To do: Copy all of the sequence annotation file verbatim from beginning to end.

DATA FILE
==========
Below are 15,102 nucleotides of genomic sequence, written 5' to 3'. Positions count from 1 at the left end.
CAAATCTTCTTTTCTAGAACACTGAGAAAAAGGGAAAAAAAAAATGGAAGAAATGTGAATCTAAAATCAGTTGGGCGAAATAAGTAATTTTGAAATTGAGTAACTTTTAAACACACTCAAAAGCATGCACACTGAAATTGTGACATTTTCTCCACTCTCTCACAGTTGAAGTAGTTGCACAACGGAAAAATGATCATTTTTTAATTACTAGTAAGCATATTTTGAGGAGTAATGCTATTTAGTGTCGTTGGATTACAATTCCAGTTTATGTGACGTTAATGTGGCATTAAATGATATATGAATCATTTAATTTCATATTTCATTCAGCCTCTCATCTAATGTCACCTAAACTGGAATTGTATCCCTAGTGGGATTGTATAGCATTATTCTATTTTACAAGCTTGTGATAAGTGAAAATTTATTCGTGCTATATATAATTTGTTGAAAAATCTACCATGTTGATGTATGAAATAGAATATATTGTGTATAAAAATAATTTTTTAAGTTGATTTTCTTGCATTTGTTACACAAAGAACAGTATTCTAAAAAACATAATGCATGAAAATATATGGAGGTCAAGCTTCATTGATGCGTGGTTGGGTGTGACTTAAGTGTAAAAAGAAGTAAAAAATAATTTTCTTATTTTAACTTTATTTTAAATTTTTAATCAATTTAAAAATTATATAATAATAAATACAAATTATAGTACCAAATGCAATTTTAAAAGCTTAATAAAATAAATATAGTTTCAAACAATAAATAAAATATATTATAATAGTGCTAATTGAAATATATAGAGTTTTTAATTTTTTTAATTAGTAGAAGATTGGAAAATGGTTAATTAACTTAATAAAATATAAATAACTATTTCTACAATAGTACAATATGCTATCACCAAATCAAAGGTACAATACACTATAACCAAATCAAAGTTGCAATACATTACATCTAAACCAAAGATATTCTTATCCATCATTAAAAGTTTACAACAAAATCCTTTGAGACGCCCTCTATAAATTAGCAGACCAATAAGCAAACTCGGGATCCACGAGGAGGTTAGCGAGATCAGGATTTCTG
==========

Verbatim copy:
Below are 15,102 nucleotides of genomic sequence, written 5' to 3'. Positions count from 1 at the left end.
CAAATCTTCTTTTCTAGAACACTGAGAAAAAGGGAAAAAAAAAATGGAAGAAATGTGAATCTAAAATCAGTTGGGCGAAATAAGTAATTTTGAAATTGAGTAACTTTTAAACACACTCAAAAGCATGCACACTGAAATTGTGACATTTTCTCCACTCTCTCACAGTTGAAGTAGTTGCACAACGGAAAAATGATCATTTTTTAATTACTAGTAAGCATATTTTGAGGAGTAATGCTATTTAGTGTCGTTGGATTACAATTCCAGTTTATGTGACGTTAATGTGGCATTAAATGATATATGAATCATTTAATTTCATATTTCATTCAGCCTCTCATCTAATGTCACCTAAACTGGAATTGTATCCCTAGTGGGATTGTATAGCATTATTCTATTTTACAAGCTTGTGATAAGTGAAAATTTATTCGTGCTATATATAATTTGTTGAAAAATCTACCATGTTGATGTATGAAATAGAATATATTGTGTATAAAAATAATTTTTTAAGTTGATTTTCTTGCATTTGTTACACAAAGAACAGTATTCTAAAAAACATAATGCATGAAAATATATGGAGGTCAAGCTTCATTGATGCGTGGTTGGGTGTGACTTAAGTGTAAAAAGAAGTAAAAAATAATTTTCTTATTTTAACTTTATTTTAAATTTTTAATCAATTTAAAAATTATATAATAATAAATACAAATTATAGTACCAAATGCAATTTTAAAAGCTTAATAAAATAAATATAGTTTCAAACAATAAATAAAATATATTATAATAGTGCTAATTGAAATATATAGAGTTTTTAATTTTTTTAATTAGTAGAAGATTGGAAAATGGTTAATTAACTTAATAAAATATAAATAACTATTTCTACAATAGTACAATATGCTATCACCAAATCAAAGGTACAATACACTATAACCAAATCAAAGTTGCAATACATTACATCTAAACCAAAGATATTCTTATCCATCATTAAAAGTTTACAACAAAATCCTTTGAGACGCCCTCTATAAATTAGCAGACCAATAAGCAAACTCGGGATCCACGAGGAGGTTAGCGAGATCAGGATTTCTG